At no stage does the story even pretend to take itself seriously. The entire film is punctuated with freeze frames, flashbacks, commentary and self-reflexive nods to every cliché that is invoked. Montoya, for instance, is viewed as an “80s cop”, an instantly recognisable stereotype. There’s a gleeful silliness about Birds of Prey that makes it the antithesis of Todd Phillips’s Joker – the darkly realistic origin story of Harley’s ex.
Many viewers felt Joker cut too close to the bone, giving us a Gotham City that bore an uncomfortable resemblance to life in any big American city today. The violence, while only sporadic, had a powerful emotional charge.
Those disgruntled viewers probably expected something more like Birds of Prey, which comes across as a party rather than a morality tale. The rapid, breathless nature of the action scenes are played for comic effect, with every broken bone drawing a yelp of pleasure from the audience.
Yan and Hodson seem to have understood that the most unbearable feature of the superhero genre is not the mindless action (or even the leotards), but the absurd sentimentality in which directors love to wallow. A superhero might be massacring a whole raft of super-villains in one scene and cuddling a puppy in the next. Well … maybe just having a flashback to some suitably grievous childhood incident. These movies are trash aspiring to profundity, but Birds of Prey is perfectly comfortable with only two dimensions.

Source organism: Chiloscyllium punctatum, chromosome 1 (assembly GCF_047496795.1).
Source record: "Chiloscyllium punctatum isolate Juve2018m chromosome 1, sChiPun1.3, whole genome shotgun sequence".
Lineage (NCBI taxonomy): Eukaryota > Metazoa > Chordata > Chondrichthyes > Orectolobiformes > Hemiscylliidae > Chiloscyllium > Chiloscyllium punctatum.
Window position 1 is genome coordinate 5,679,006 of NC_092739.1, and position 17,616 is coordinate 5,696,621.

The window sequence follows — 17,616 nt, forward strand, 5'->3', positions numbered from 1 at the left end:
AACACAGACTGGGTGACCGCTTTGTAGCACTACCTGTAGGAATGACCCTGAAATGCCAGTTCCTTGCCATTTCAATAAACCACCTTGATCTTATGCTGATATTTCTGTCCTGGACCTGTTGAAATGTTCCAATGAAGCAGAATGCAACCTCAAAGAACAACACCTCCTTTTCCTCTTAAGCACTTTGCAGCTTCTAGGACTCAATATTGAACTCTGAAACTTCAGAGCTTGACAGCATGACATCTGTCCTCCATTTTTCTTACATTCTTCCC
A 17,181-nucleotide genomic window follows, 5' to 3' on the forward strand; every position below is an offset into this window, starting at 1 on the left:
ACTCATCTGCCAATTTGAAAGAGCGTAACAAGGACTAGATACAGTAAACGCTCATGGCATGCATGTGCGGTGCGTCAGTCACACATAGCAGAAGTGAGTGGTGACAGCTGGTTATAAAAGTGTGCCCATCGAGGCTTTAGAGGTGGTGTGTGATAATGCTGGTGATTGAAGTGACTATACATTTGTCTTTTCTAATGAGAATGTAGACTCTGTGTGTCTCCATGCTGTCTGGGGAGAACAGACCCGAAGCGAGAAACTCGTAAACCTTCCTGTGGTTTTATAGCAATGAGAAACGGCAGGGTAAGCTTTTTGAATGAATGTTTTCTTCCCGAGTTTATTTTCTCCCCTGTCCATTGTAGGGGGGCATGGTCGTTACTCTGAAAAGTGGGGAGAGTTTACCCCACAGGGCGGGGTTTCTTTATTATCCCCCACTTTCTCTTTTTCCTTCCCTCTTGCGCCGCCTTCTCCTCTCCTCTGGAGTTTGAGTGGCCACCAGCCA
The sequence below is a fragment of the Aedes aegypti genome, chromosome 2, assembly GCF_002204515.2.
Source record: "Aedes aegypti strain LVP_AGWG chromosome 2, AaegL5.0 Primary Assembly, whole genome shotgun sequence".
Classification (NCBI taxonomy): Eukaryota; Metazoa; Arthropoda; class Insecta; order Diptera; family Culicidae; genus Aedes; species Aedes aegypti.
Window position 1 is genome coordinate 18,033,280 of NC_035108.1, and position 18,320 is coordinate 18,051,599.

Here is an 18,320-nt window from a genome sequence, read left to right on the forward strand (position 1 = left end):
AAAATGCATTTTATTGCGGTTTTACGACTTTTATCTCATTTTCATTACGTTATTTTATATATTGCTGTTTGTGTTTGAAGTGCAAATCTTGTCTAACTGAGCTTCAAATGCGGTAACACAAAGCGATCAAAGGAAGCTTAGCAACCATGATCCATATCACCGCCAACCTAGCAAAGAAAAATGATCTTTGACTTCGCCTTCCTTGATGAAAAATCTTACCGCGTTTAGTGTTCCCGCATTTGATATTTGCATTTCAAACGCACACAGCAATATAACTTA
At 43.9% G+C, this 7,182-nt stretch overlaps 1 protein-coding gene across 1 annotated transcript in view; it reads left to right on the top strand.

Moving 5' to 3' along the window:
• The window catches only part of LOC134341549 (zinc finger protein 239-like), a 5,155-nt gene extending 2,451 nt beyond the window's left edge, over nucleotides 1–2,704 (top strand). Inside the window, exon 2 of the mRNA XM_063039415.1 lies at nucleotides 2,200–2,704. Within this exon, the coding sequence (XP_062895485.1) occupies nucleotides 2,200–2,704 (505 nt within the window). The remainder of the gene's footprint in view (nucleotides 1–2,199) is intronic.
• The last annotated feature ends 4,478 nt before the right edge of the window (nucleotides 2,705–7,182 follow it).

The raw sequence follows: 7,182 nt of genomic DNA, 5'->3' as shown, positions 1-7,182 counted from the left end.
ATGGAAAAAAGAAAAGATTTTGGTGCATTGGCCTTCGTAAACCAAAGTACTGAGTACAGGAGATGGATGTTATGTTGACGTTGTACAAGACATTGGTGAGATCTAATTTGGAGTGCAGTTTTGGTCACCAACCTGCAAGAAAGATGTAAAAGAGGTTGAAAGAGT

The running gag in the film is that all the violence and bloodshed is part of Harley’s “emancipation” from her failed relationship with the Joker. It’s the equivalent of those movies in which a middle-aged divorcee goes out and rediscovers life. In other movies of this ilk the heroine meets some ageing father-of-two salesman in a singles club. In this version she goes on the rampage, waging a one-woman war against the world, with results that are a whole lot more entertaining.
Harley Quinn: Birds of Prey
Directed by Cathy Yan
Written by Christina Hodson
Starring Margot Robbie, Ewan McGregor, Jurnee Smollett-Bell, Ella Jay Basco, Mary Elizabeth Winstead, Rosie Perez, Chris Messina, Ali Wong
USA, rated MA 15+, 109 mins